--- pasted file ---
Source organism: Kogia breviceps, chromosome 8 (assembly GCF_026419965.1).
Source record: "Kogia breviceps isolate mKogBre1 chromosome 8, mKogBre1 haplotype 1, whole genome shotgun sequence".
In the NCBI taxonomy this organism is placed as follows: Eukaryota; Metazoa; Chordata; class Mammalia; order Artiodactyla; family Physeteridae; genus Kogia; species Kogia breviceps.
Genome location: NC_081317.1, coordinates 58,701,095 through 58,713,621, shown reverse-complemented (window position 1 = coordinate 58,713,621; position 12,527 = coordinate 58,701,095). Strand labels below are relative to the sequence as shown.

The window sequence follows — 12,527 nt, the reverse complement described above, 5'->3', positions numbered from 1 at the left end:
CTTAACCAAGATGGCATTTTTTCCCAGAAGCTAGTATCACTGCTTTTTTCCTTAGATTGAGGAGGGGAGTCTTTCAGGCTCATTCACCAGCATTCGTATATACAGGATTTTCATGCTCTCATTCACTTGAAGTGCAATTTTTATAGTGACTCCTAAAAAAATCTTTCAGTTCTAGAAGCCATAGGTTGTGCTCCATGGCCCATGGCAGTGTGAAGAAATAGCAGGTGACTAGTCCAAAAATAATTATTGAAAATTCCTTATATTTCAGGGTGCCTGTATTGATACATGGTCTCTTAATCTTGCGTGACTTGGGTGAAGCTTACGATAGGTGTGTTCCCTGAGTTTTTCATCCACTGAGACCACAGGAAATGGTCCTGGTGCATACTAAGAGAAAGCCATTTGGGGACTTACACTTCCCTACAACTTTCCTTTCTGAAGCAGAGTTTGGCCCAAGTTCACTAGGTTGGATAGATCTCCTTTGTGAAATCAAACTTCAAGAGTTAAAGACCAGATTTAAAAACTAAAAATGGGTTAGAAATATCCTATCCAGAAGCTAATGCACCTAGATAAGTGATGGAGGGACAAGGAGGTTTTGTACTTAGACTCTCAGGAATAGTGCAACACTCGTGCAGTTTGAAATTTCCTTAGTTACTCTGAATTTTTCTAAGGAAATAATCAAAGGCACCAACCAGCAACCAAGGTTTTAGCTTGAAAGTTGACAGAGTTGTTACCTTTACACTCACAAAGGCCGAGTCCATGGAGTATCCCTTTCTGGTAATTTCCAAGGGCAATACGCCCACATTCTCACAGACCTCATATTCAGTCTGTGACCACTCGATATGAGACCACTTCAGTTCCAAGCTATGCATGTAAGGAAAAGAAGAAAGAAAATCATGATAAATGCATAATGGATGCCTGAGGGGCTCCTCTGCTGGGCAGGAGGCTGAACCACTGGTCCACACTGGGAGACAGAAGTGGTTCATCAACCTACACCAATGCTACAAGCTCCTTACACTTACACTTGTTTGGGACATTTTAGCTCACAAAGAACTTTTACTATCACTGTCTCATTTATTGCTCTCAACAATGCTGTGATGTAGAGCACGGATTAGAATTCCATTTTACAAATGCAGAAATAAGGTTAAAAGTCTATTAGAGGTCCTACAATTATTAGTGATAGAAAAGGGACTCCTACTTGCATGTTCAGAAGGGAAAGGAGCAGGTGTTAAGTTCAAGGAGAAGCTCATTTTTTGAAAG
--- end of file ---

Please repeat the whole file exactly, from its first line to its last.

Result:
Source organism: Kogia breviceps, chromosome 8 (assembly GCF_026419965.1).
Source record: "Kogia breviceps isolate mKogBre1 chromosome 8, mKogBre1 haplotype 1, whole genome shotgun sequence".
In the NCBI taxonomy this organism is placed as follows: Eukaryota; Metazoa; Chordata; class Mammalia; order Artiodactyla; family Physeteridae; genus Kogia; species Kogia breviceps.
Genome location: NC_081317.1, coordinates 58,701,095 through 58,713,621, shown reverse-complemented (window position 1 = coordinate 58,713,621; position 12,527 = coordinate 58,701,095). Strand labels below are relative to the sequence as shown.

The window sequence follows — 12,527 nt, the reverse complement described above, 5'->3', positions numbered from 1 at the left end:
CTTAACCAAGATGGCATTTTTTCCCAGAAGCTAGTATCACTGCTTTTTTCCTTAGATTGAGGAGGGGAGTCTTTCAGGCTCATTCACCAGCATTCGTATATACAGGATTTTCATGCTCTCATTCACTTGAAGTGCAATTTTTATAGTGACTCCTAAAAAAATCTTTCAGTTCTAGAAGCCATAGGTTGTGCTCCATGGCCCATGGCAGTGTGAAGAAATAGCAGGTGACTAGTCCAAAAATAATTATTGAAAATTCCTTATATTTCAGGGTGCCTGTATTGATACATGGTCTCTTAATCTTGCGTGACTTGGGTGAAGCTTACGATAGGTGTGTTCCCTGAGTTTTTCATCCACTGAGACCACAGGAAATGGTCCTGGTGCATACTAAGAGAAAGCCATTTGGGGACTTACACTTCCCTACAACTTTCCTTTCTGAAGCAGAGTTTGGCCCAAGTTCACTAGGTTGGATAGATCTCCTTTGTGAAATCAAACTTCAAGAGTTAAAGACCAGATTTAAAAACTAAAAATGGGTTAGAAATATCCTATCCAGAAGCTAATGCACCTAGATAAGTGATGGAGGGACAAGGAGGTTTTGTACTTAGACTCTCAGGAATAGTGCAACACTCGTGCAGTTTGAAATTTCCTTAGTTACTCTGAATTTTTCTAAGGAAATAATCAAAGGCACCAACCAGCAACCAAGGTTTTAGCTTGAAAGTTGACAGAGTTGTTACCTTTACACTCACAAAGGCCGAGTCCATGGAGTATCCCTTTCTGGTAATTTCCAAGGGCAATACGCCCACATTCTCACAGACCTCATATTCAGTCTGTGACCACTCGATATGAGACCACTTCAGTTCCAAGCTATGCATGTAAGGAAAAGAAGAAAGAAAATCATGATAAATGCATAATGGATGCCTGAGGGGCTCCTCTGCTGGGCAGGAGGCTGAACCACTGGTCCACACTGGGAGACAGAAGTGGTTCATCAACCTACACCAATGCTACAAGCTCCTTACACTTACACTTGTTTGGGACATTTTAGCTCACAAAGAACTTTTACTATCACTGTCTCATTTATTGCTCTCAACAATGCTGTGATGTAGAGCACGGATTAGAATTCCATTTTACAAATGCAGAAATAAGGTTAAAAGTCTATTAGAGGTCCTACAATTATTAGTGATAGAAAAGGGACTCCTACTTGCATGTTCAGAAGGGAAAGGAGCAGGTGTTAAGTTCAAGGAGAAGCTCATTTTTTGAAAG